Does it suprise you that the global connector market is expected to reach an estimated $80.4B by 2023? That’s the number cited in a report released in January by Report Linker. Given that every electronic device relies on connectors of some sort, it’s clear that connectors are big business.
Mill-Max low-profile solder cup headers. (Credit: Mill-Max)
Helping to spur demand is the miniaturization of the technology, in response to the rise of the Internet of Things (IoT), along with the Maker movement and open-source hardware. Always at a premium, the space to accommodate connectors is becoming ever-smaller and manufacturers continue to produce tinier and more unique connectors based on these increasingly demanding requirements.
We now have smartphones that measure only a few millimeters in width, yet pack in more power and functionality than a top-tier gaming desktop from a decade ago. Still, they require a set of reliable connections to work. Simillarly, single-board computers (SBCs) such as the popular Raspberry Pi and Arduino boards are serving as the platform to make everything from home arcade systems to technologies for the smart home. Several different connectors, including GPIO pins, micro USB, HDMI, and camera connectors, are required, all on these single, tiny PCBs.
The miniaturization of technology has also led to the development of wearable technology and IoT platforms for all different types of applications. Just as the name sounds, wearable technology or “wearables” are devices worn on the body (or even implanted), such as fitness trackers, smartwatches, and mobile medical devices. All feature micro-hardware that require micro connectors to keep running smoothly.
Fitbit Flex STMicroelectronics mainboard with three gold-plated interconnects on the top. (Credit: iFixit)
To illustrate how small connectors now need to be, consider the Fitbit tracker. Inside a tiny polymer housing smaller than a half-dollar is a 31.7- × 8.9- × 6.8-mm STMicroelectronics 32L151C6 mainboard outfitted with a 3-axis accelerometer, LED display (simple dot), Bluetooth LE module, vibration motor, NFC antenna, and battery.
The mainboard offers a significant level of flex (for obvious reasons) and is connected to a USB dongle. Its three millimeter-sized, gold-plated interconnects can bend along with the board without compromising integrity.
Whether the application is smart glasses, watches, portable health monitors, smart clothing, or skin patches, flexible micro-connectors exist that are up to the task of maintaining performance while under stress. Wearables can take advantage of micro USB, board-to-board, card, board-to-flexible printed circuit, battery, and custom cable connectors (to name a few).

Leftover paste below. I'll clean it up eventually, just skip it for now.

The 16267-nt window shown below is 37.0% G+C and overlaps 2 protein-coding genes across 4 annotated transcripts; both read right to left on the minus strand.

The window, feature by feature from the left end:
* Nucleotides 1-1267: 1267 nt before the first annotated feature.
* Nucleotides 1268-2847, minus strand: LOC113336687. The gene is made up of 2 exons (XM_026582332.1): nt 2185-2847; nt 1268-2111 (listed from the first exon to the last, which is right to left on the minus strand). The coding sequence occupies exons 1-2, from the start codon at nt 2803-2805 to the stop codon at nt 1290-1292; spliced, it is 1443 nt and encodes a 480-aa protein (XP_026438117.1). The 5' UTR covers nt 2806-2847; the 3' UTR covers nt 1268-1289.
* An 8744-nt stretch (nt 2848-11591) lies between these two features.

When it comes to space constraints, flexible printed circuitry (FPC) and FPC conductor/chip assembly (FPCA) connectors offer the most advantage for wearables and other small mobile devices. They can scale down to very low profiles with terminal pitches, ranging from 1.25 mm down to 0.35 mm and below. By no means does that smaller size equal decreased functionality—they still offer EMI shielding, ground terminals, impedance matching (between PCB and connector), and come in a variety of shell sizes and shapes. The power of FPCs is that they can be shaped, are incredibly flexible, and enable the use of thin, dynamic active circuits—exactly what’s needed for wearable devices.
Compact optical connectors are another option for space-constrained applications. These connectors feature receptacles mounted directly to the PCB with the fiber cable connected to them via a variety of locking mechanisms (pin, IEC, JIS, EIA, etc.). Although these types of connectors have been around for years, older models tended to be bulky like the now defunct Biconic and SMA variety. Active optical connectors (AOCs) have become the “go-to” connector for data applications and are significantly smaller in size than the SFP types, with ferrule diameters down to just 1.25 mm.
Spring-loaded connectors of varied heights. (Credit: Mill-Max)
Today’s miniature connectors are designed to offer increased performance over their predecessors, with some utilizing both power and data routing in a single element. Using a single flat strip or lead-frame interconnection like those found on FPC connectors allow for higher bandwith and data-processing speeds, while the inclusion of low-dielectric and stronger insulator materials (polymers and composites) contribute to the ongoing miniaturization.
How small connectors can go? It remains to be seen, though it’s expected that smaller pitches will be required as technology continues down the path of miniaturization. This will undoubtedly lead to the need for new manufacturing techniques, not only for the connectors, but also for PCBs.